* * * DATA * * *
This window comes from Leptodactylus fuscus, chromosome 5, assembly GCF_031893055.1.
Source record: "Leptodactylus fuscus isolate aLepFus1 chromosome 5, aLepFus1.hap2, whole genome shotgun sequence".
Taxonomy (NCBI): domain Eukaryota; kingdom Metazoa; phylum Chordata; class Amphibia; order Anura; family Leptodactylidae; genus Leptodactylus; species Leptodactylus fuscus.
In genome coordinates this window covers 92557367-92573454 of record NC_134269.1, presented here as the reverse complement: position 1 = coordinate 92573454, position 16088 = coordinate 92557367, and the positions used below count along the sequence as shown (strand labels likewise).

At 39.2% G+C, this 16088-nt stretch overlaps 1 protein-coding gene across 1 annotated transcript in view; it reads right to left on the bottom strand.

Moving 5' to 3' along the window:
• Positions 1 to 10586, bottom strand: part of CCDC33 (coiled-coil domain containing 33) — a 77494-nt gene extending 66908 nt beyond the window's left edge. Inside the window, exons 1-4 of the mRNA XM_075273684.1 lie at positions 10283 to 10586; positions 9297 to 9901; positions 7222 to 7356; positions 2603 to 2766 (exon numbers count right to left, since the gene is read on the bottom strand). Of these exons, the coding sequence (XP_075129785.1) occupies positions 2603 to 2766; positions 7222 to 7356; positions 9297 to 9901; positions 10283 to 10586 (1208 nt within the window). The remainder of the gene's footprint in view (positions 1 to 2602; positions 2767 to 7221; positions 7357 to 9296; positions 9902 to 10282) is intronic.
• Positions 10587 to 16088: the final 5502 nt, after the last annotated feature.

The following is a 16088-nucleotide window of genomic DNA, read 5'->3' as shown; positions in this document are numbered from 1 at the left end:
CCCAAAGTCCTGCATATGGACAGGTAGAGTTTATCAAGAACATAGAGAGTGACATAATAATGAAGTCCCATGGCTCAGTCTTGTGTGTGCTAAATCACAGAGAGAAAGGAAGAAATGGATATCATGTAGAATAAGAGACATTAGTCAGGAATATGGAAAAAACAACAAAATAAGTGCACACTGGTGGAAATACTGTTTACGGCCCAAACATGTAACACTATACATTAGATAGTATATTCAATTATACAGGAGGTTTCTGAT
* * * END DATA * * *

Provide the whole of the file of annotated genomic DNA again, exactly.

This window comes from Leptodactylus fuscus, chromosome 5, assembly GCF_031893055.1.
Source record: "Leptodactylus fuscus isolate aLepFus1 chromosome 5, aLepFus1.hap2, whole genome shotgun sequence".
Taxonomy (NCBI): domain Eukaryota; kingdom Metazoa; phylum Chordata; class Amphibia; order Anura; family Leptodactylidae; genus Leptodactylus; species Leptodactylus fuscus.
In genome coordinates this window covers 92557367-92573454 of record NC_134269.1, presented here as the reverse complement: position 1 = coordinate 92573454, position 16088 = coordinate 92557367, and the positions used below count along the sequence as shown (strand labels likewise).

At 39.2% G+C, this 16088-nt stretch overlaps 1 protein-coding gene across 1 annotated transcript in view; it reads right to left on the bottom strand.

Moving 5' to 3' along the window:
• Positions 1 to 10586, bottom strand: part of CCDC33 (coiled-coil domain containing 33) — a 77494-nt gene extending 66908 nt beyond the window's left edge. Inside the window, exons 1-4 of the mRNA XM_075273684.1 lie at positions 10283 to 10586; positions 9297 to 9901; positions 7222 to 7356; positions 2603 to 2766 (exon numbers count right to left, since the gene is read on the bottom strand). Of these exons, the coding sequence (XP_075129785.1) occupies positions 2603 to 2766; positions 7222 to 7356; positions 9297 to 9901; positions 10283 to 10586 (1208 nt within the window). The remainder of the gene's footprint in view (positions 1 to 2602; positions 2767 to 7221; positions 7357 to 9296; positions 9902 to 10282) is intronic.
• Positions 10587 to 16088: the final 5502 nt, after the last annotated feature.

The following is a 16088-nucleotide window of genomic DNA, read 5'->3' as shown; positions in this document are numbered from 1 at the left end:
CCCAAAGTCCTGCATATGGACAGGTAGAGTTTATCAAGAACATAGAGAGTGACATAATAATGAAGTCCCATGGCTCAGTCTTGTGTGTGCTAAATCACAGAGAGAAAGGAAGAAATGGATATCATGTAGAATAAGAGACATTAGTCAGGAATATGGAAAAAACAACAAAATAAGTGCACACTGGTGGAAATACTGTTTACGGCCCAAACATGTAACACTATACATTAGATAGTATATTCAATTATACAGGAGGTTTCTGAT